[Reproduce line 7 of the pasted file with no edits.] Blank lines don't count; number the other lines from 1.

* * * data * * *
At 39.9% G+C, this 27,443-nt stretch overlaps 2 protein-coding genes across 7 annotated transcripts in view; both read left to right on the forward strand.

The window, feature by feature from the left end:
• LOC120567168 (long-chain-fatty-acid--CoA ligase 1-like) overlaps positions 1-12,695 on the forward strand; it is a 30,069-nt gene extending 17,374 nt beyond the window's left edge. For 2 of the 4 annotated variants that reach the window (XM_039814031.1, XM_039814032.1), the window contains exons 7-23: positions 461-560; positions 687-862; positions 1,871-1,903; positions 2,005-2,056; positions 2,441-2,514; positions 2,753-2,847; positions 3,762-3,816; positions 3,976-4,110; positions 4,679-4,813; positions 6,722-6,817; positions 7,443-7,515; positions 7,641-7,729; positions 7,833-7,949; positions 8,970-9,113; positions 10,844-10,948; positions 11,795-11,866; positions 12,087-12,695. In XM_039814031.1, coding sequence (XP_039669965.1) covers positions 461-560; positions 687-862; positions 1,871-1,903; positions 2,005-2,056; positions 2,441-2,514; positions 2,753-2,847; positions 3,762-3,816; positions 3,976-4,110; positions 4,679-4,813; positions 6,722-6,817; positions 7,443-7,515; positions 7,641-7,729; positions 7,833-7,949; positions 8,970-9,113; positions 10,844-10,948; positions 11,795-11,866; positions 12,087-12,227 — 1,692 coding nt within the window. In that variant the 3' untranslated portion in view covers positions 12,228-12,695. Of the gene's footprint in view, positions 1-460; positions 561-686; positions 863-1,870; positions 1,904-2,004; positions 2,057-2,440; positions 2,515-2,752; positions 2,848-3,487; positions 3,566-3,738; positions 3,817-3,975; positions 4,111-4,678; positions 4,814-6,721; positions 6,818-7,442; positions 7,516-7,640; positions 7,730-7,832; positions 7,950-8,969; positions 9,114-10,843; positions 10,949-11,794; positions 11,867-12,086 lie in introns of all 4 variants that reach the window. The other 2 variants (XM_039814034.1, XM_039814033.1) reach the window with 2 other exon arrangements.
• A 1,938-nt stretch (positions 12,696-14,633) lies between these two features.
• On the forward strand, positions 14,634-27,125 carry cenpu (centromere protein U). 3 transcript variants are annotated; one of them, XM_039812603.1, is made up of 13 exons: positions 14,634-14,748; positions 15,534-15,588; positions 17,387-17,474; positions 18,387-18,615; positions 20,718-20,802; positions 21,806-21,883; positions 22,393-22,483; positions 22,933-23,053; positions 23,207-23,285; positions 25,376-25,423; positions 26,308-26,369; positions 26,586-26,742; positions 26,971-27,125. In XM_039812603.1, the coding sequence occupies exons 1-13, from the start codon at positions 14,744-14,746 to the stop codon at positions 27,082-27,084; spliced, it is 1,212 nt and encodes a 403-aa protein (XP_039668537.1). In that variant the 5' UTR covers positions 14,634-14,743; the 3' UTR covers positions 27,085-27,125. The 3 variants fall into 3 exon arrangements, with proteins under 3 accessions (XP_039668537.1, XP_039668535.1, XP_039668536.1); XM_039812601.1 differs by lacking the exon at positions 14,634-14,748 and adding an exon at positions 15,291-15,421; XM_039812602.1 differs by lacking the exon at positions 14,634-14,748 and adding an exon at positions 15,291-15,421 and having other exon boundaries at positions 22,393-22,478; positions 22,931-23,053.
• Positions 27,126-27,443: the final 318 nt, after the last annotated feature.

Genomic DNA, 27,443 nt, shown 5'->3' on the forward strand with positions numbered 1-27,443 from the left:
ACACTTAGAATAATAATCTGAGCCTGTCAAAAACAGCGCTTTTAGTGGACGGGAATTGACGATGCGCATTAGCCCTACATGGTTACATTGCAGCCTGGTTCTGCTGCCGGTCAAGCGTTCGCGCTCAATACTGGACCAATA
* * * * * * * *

Genomic DNA, 27,443 nt, shown 5'->3' on the forward strand with positions numbered 1-27,443 from the left: